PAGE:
Banks and other depository institutions, as well as money transmission firms that operate through a wide network of agents, should be aware of the possibility that certain unusual transactions may be connected with BMPE operations. For example, a particular money transmitter usually sends funds through a bank to individuals in one or a limited group of nations; in particular cases, however, the same money transmitter asks the bank to send funds to industrial or consumer sales companies or distributors in other nations (that is, nations to which it does not routinely send funds) in large amounts as payment for goods. These latter requested transfers could be BMPE transfers and may thus require further examination. The fact that the funds are sent to companies in the United States for this purpose, and are used to pay for resaleable goods, such as appliances, consumer electronics, auto parts, liquor, cigarettes, and footwear, are also relevant.

The BMPE system is a particularly sophisticated example of money launderers’ ability to adopt the protective covering of legitimate transaction patterns. Thus, FinCEN and the Department of the Treasury welcome a continued dialogue with financial institutions concerning BMPE.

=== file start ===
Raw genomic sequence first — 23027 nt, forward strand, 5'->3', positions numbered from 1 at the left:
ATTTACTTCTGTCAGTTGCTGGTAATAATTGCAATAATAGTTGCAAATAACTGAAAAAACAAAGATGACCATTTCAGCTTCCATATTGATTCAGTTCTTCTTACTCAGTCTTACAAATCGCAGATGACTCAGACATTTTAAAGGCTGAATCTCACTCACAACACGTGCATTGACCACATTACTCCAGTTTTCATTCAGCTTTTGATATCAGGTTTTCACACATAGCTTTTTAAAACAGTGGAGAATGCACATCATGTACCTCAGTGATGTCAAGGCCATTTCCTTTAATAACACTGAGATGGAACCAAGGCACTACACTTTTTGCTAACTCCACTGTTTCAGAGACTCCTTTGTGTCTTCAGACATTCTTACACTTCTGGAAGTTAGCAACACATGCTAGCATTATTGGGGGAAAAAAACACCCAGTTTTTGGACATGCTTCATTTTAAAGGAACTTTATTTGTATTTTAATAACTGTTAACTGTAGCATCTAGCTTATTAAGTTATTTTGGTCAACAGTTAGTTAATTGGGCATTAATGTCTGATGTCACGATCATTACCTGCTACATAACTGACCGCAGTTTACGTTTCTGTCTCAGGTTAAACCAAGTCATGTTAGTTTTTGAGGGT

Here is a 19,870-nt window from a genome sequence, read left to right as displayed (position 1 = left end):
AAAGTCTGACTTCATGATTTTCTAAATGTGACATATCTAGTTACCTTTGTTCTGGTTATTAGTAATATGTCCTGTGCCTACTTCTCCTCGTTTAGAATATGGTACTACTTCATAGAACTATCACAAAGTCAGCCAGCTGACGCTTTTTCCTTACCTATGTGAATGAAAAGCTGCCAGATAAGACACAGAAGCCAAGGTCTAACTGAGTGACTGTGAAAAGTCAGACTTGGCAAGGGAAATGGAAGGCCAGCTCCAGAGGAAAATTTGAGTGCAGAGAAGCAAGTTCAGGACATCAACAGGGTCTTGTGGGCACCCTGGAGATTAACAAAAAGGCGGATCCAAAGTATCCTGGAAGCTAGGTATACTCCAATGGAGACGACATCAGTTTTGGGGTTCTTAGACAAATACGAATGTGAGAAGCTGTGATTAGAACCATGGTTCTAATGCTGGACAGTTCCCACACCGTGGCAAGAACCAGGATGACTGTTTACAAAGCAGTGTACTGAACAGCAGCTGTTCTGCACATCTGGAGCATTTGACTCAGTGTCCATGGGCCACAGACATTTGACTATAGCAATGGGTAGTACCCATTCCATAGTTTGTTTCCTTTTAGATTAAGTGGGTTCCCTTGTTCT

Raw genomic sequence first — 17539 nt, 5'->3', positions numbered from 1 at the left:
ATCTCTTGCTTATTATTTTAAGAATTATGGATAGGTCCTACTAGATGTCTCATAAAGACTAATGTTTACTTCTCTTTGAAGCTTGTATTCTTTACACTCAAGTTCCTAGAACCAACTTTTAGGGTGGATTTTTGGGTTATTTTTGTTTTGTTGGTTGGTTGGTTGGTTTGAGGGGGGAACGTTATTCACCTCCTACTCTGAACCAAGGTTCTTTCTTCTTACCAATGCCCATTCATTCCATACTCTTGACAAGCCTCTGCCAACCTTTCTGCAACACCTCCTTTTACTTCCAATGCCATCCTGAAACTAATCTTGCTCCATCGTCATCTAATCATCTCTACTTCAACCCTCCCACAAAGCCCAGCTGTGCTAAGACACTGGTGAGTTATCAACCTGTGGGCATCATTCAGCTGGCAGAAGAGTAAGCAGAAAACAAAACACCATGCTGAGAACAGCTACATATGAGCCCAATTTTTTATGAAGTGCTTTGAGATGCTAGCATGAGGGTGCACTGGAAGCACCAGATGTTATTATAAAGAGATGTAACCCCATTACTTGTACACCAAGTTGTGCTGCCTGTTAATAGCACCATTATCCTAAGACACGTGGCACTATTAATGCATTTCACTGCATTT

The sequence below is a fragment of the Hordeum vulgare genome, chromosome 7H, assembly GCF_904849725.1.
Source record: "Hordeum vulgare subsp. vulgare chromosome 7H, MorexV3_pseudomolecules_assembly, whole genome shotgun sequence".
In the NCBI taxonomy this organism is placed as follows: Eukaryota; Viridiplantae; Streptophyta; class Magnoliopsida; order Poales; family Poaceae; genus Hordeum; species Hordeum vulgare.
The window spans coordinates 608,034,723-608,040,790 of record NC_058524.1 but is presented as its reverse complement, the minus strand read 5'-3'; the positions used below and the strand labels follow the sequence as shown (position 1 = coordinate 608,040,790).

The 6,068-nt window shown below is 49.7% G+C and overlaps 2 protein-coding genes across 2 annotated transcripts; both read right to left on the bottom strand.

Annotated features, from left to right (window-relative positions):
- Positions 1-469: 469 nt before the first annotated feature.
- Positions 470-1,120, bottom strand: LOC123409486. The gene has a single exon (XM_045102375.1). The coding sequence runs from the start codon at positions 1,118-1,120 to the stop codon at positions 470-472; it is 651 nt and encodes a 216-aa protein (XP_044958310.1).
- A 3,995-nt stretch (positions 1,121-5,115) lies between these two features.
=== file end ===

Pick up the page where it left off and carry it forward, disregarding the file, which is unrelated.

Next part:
The Treasury Department will consider any report relating to a transaction described in this Advisory to constitute a reportable suspicious transaction relevant to a possible violation of law or regulation, for purposes of the prohibitions against disclosure and the protection from liability for the reporting of suspicious transactions contained in 31 U.S.C. 5318(g)(2) and (g)(3).

James F. Sloan

FinCEN Advisory is a product of the Financial Crimes Enforcement Network, Department of the Treasury, Post Office Box 39, Vienna, Virginia 22183. For more information about FinCEN’s programs, visit the FinCEN web site at General questions or comments regarding FinCEN publications should be addressed to the Office of Communications, FinCEN, (703) 905-3773. Information may also be faxed to (703) 905-3885.